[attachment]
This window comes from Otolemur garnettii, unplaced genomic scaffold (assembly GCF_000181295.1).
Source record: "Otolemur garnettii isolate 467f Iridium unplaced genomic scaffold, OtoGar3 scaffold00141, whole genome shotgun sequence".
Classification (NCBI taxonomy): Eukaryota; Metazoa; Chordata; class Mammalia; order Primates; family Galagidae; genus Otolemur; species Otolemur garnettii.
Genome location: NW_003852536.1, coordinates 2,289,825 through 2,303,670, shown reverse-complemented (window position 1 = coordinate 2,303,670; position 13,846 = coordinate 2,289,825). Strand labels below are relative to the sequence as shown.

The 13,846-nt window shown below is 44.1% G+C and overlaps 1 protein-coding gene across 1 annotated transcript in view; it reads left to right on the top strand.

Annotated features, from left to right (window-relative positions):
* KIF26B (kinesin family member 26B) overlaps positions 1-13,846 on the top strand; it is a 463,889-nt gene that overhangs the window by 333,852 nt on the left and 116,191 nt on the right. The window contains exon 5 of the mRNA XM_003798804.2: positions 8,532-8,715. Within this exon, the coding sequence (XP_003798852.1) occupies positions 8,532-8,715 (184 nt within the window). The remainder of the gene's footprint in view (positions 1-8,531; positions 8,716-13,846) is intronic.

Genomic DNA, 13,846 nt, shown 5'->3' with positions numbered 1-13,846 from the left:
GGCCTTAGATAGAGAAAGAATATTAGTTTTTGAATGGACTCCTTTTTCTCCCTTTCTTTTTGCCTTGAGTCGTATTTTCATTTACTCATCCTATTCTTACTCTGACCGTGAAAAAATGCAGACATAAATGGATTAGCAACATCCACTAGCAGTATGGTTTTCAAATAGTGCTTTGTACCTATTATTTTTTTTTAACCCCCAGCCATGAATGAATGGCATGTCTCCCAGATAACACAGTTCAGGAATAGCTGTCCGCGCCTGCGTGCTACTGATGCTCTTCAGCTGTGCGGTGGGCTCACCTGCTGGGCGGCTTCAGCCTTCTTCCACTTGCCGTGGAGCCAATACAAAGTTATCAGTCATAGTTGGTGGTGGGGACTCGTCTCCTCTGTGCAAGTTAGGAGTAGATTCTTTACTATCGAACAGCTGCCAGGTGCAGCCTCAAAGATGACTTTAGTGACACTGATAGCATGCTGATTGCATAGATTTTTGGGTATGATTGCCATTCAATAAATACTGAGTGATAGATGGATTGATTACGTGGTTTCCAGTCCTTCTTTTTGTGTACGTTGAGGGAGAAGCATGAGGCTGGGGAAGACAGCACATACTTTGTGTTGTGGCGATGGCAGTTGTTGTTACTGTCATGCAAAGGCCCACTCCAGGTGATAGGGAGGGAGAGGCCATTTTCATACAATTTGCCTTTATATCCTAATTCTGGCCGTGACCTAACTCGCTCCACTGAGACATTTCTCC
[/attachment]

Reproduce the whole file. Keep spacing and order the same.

This window comes from Otolemur garnettii, unplaced genomic scaffold (assembly GCF_000181295.1).
Source record: "Otolemur garnettii isolate 467f Iridium unplaced genomic scaffold, OtoGar3 scaffold00141, whole genome shotgun sequence".
Classification (NCBI taxonomy): Eukaryota; Metazoa; Chordata; class Mammalia; order Primates; family Galagidae; genus Otolemur; species Otolemur garnettii.
Genome location: NW_003852536.1, coordinates 2,289,825 through 2,303,670, shown reverse-complemented (window position 1 = coordinate 2,303,670; position 13,846 = coordinate 2,289,825). Strand labels below are relative to the sequence as shown.

The 13,846-nt window shown below is 44.1% G+C and overlaps 1 protein-coding gene across 1 annotated transcript in view; it reads left to right on the top strand.

Annotated features, from left to right (window-relative positions):
* KIF26B (kinesin family member 26B) overlaps positions 1-13,846 on the top strand; it is a 463,889-nt gene that overhangs the window by 333,852 nt on the left and 116,191 nt on the right. The window contains exon 5 of the mRNA XM_003798804.2: positions 8,532-8,715. Within this exon, the coding sequence (XP_003798852.1) occupies positions 8,532-8,715 (184 nt within the window). The remainder of the gene's footprint in view (positions 1-8,531; positions 8,716-13,846) is intronic.

Genomic DNA, 13,846 nt, shown 5'->3' with positions numbered 1-13,846 from the left:
GGCCTTAGATAGAGAAAGAATATTAGTTTTTGAATGGACTCCTTTTTCTCCCTTTCTTTTTGCCTTGAGTCGTATTTTCATTTACTCATCCTATTCTTACTCTGACCGTGAAAAAATGCAGACATAAATGGATTAGCAACATCCACTAGCAGTATGGTTTTCAAATAGTGCTTTGTACCTATTATTTTTTTTTAACCCCCAGCCATGAATGAATGGCATGTCTCCCAGATAACACAGTTCAGGAATAGCTGTCCGCGCCTGCGTGCTACTGATGCTCTTCAGCTGTGCGGTGGGCTCACCTGCTGGGCGGCTTCAGCCTTCTTCCACTTGCCGTGGAGCCAATACAAAGTTATCAGTCATAGTTGGTGGTGGGGACTCGTCTCCTCTGTGCAAGTTAGGAGTAGATTCTTTACTATCGAACAGCTGCCAGGTGCAGCCTCAAAGATGACTTTAGTGACACTGATAGCATGCTGATTGCATAGATTTTTGGGTATGATTGCCATTCAATAAATACTGAGTGATAGATGGATTGATTACGTGGTTTCCAGTCCTTCTTTTTGTGTACGTTGAGGGAGAAGCATGAGGCTGGGGAAGACAGCACATACTTTGTGTTGTGGCGATGGCAGTTGTTGTTACTGTCATGCAAAGGCCCACTCCAGGTGATAGGGAGGGAGAGGCCATTTTCATACAATTTGCCTTTATATCCTAATTCTGGCCGTGACCTAACTCGCTCCACTGAGACATTTCTCC